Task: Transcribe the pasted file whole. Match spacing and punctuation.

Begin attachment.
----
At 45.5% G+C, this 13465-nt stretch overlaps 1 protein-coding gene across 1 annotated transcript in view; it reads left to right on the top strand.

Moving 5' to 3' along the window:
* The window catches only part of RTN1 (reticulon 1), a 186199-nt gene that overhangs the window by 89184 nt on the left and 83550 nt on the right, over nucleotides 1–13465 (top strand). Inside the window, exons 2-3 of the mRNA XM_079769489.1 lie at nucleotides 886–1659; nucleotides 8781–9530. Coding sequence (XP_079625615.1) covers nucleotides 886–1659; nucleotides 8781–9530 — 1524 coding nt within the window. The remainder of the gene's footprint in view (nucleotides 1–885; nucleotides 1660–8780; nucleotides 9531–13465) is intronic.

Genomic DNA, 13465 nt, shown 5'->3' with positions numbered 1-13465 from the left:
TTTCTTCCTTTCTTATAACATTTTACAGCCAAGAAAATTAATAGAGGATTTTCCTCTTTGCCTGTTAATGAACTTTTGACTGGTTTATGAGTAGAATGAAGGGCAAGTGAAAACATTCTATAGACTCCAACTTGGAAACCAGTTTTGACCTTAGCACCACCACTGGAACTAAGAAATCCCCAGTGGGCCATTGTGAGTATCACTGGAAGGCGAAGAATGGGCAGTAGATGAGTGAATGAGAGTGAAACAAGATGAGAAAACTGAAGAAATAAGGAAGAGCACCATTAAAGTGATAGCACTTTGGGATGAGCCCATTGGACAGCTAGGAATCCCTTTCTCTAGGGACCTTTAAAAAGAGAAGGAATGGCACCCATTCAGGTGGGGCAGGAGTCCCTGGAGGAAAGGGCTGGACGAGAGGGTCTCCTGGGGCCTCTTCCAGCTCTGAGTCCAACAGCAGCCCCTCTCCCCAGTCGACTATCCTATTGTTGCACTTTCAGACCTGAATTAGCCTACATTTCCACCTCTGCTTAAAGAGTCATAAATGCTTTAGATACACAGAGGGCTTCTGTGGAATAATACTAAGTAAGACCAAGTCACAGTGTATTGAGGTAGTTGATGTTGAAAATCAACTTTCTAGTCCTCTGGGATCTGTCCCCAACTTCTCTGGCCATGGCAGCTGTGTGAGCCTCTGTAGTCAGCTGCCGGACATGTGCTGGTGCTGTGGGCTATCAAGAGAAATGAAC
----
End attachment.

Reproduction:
At 45.5% G+C, this 13465-nt stretch overlaps 1 protein-coding gene across 1 annotated transcript in view; it reads left to right on the top strand.

Moving 5' to 3' along the window:
* The window catches only part of RTN1 (reticulon 1), a 186199-nt gene that overhangs the window by 89184 nt on the left and 83550 nt on the right, over nucleotides 1–13465 (top strand). Inside the window, exons 2-3 of the mRNA XM_079769489.1 lie at nucleotides 886–1659; nucleotides 8781–9530. Coding sequence (XP_079625615.1) covers nucleotides 886–1659; nucleotides 8781–9530 — 1524 coding nt within the window. The remainder of the gene's footprint in view (nucleotides 1–885; nucleotides 1660–8780; nucleotides 9531–13465) is intronic.

Genomic DNA, 13465 nt, shown 5'->3' with positions numbered 1-13465 from the left:
TTTCTTCCTTTCTTATAACATTTTACAGCCAAGAAAATTAATAGAGGATTTTCCTCTTTGCCTGTTAATGAACTTTTGACTGGTTTATGAGTAGAATGAAGGGCAAGTGAAAACATTCTATAGACTCCAACTTGGAAACCAGTTTTGACCTTAGCACCACCACTGGAACTAAGAAATCCCCAGTGGGCCATTGTGAGTATCACTGGAAGGCGAAGAATGGGCAGTAGATGAGTGAATGAGAGTGAAACAAGATGAGAAAACTGAAGAAATAAGGAAGAGCACCATTAAAGTGATAGCACTTTGGGATGAGCCCATTGGACAGCTAGGAATCCCTTTCTCTAGGGACCTTTAAAAAGAGAAGGAATGGCACCCATTCAGGTGGGGCAGGAGTCCCTGGAGGAAAGGGCTGGACGAGAGGGTCTCCTGGGGCCTCTTCCAGCTCTGAGTCCAACAGCAGCCCCTCTCCCCAGTCGACTATCCTATTGTTGCACTTTCAGACCTGAATTAGCCTACATTTCCACCTCTGCTTAAAGAGTCATAAATGCTTTAGATACACAGAGGGCTTCTGTGGAATAATACTAAGTAAGACCAAGTCACAGTGTATTGAGGTAGTTGATGTTGAAAATCAACTTTCTAGTCCTCTGGGATCTGTCCCCAACTTCTCTGGCCATGGCAGCTGTGTGAGCCTCTGTAGTCAGCTGCCGGACATGTGCTGGTGCTGTGGGCTATCAAGAGAAATGAAC